Weekend Edition Saturday on WVTF

Saturdays from 8:00am to 10:00am on WVTF.

Saturday mornings are made for Weekend Edition Saturday, the program wraps up the week's news and offers a mix of analysis and features on a wide range of topics, including arts, sports, entertainment, and human interest stories.

The two-hour program is hosted by NPR's Peabody Award-winning Scott Simon. Drawing on his experience in covering 10 wars and stories in all 50 states and seven continents, Simon brings a humorous, sophisticated and often moving perspective to each show. He is as comfortable having a conversation with a major world leader as he is talking with a Hollywood celebrity or the guy next door.

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Author Interviews
7:55 am
Sat March 29, 2014

'Lovesongs' Examines What It Means To Come Home

Originally published on Sat March 29, 2014 11:27 am

Transcript

SCOTT SIMON, HOST:

How long do good friends keep growing up with each other? Leland, or Lee, is a rock star. He tours the world but keeps coming back, if not back home, to the place where he grew up - Little Wing, Wisconsin, a fictitious Midwestern town that feels as real as Eau Claire, which is where the author, Nickolas Butler grew up. His new novel, "Shotgun Lovesongs" interlaces the stories of friends who keep coming back to each other and try to get hold of where they are in the world.

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Sports
7:55 am
Sat March 29, 2014

March Madness And Labor Relations: The Week In Sports

Originally published on Sat March 29, 2014 11:27 am

There were some big games Friday night, including Kentucky vs. Louisville. NPR's Tom Goldman talks March Madness with NPR's Scott Simon.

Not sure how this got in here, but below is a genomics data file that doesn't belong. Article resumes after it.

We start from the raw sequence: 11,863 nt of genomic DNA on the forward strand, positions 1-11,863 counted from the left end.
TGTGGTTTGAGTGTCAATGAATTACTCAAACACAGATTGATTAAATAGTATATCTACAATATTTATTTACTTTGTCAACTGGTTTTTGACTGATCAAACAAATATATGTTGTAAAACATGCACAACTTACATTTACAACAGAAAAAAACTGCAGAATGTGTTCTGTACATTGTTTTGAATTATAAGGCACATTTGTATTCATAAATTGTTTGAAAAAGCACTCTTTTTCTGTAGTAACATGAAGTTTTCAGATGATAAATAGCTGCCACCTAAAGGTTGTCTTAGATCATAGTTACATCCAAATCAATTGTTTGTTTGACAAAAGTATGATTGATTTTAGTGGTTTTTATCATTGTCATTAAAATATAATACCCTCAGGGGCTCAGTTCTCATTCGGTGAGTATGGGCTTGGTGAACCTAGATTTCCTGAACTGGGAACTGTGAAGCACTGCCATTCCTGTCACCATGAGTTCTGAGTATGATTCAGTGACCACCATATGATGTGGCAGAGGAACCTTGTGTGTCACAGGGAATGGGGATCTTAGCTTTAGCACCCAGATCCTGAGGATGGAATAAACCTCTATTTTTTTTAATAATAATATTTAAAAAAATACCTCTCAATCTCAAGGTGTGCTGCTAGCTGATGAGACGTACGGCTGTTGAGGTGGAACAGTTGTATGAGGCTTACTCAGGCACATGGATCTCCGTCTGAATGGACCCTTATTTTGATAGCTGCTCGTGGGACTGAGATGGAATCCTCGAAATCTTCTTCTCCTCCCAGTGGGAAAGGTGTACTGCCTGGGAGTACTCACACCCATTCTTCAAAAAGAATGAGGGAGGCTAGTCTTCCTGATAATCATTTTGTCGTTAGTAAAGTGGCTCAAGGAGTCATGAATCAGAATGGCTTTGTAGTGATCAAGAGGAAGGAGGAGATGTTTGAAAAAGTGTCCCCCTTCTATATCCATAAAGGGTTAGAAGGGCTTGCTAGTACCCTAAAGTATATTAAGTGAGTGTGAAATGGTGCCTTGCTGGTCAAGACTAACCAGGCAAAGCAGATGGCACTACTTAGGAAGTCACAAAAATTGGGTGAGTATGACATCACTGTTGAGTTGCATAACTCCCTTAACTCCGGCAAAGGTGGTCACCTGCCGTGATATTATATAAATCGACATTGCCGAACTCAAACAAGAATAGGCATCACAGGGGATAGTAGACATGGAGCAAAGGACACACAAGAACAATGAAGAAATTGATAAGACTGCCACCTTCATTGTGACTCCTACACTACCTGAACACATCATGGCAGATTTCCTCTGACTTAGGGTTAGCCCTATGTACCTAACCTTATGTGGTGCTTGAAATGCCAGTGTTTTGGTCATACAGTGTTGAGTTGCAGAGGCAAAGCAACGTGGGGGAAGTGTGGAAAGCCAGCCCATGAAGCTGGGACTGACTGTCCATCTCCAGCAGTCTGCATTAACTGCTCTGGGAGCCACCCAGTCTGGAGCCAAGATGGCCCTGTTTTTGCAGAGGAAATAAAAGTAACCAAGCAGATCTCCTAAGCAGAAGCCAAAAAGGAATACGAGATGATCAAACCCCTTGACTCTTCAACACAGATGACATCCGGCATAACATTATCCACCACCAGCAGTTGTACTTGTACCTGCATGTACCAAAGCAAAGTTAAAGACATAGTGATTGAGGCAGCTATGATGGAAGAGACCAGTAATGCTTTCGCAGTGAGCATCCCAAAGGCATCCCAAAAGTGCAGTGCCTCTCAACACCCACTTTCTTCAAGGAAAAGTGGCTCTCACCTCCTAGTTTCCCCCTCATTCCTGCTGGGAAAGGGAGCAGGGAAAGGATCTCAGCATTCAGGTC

Parallels
12:22 pm
Sat March 22, 2014

Always Watching: A Fragile Trust Lines The U.S.-Mexico Border

Dob Cunningham (left) and his friend Larry Johnson look over the edge of Cunningham's 800-acre ranch in Quemado, Texas.
Kainaz Amaria NPR

Originally published on Sat March 22, 2014 2:21 pm

We drove 2,428 miles on both sides of the U.S.-Mexico border, and it's safe to say that for much of the road trip, we were being watched.

Border Patrol agents, customs officers, cameras, sensors, radar and aircraft track movement in the Borderland. None of that has stopped the struggle to control the border, or the debate over how best to do it.

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Parallels
10:28 am
Sat March 22, 2014

Russia-U.S. Tensions Could Stall Syrian Chemical Weapons Removal

The Russian ship Pyotr Velikiy (Peter the Great), seen here docked in the Cypriot port of Limassol in February, is part of the team involved in escorting shipments of Syria's chemical weapons material for destruction.
AFP/Getty Images

Originally published on Sat March 22, 2014 11:18 am

As U.S.-Russian relations sour, some observers fear the plan to eliminate Syria's chemical arsenal might stall.

This past week, the removal of chemicals from Syria reached the halfway mark. Without pressure from both superpowers, however, some believe Syrian President Bashar al-Assad will begin to drag his feet.

"I think what you're likely to see is that the Assad regime will comply just enough, at a slower pace, as it consolidates its hold over the country militarily," says Andrew Tabler, a Syria expert, at the Washington Institute for Near East Policy.

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Around the Nation
9:37 am
Sat March 22, 2014

Commuters Ditch Cars For Public Transit In Record Numbers

On a typical weekday, riders make a total of about 300,000 trips on the Chicago Metra commuter line.
M. Spencer Green AP

Originally published on Mon March 24, 2014 1:38 pm

During the morning rush at Chicago's Union Station, commuter trains pull in, the doors open and a crush of people, newspapers and coffee cups in hand, pour off like a flood.

Financial analyst Nader Kouklan says he makes the trip from the suburbs to Chicago's downtown every day.

"It's easier and just a faster way to get to work, rather than having to deal with the traffic of the morning commute," Kouklan says.

Law student Amalia Romano rides Chicago's Metra line, too.

"I take it because I don't want to pay $16 to park every day," Romano explains.

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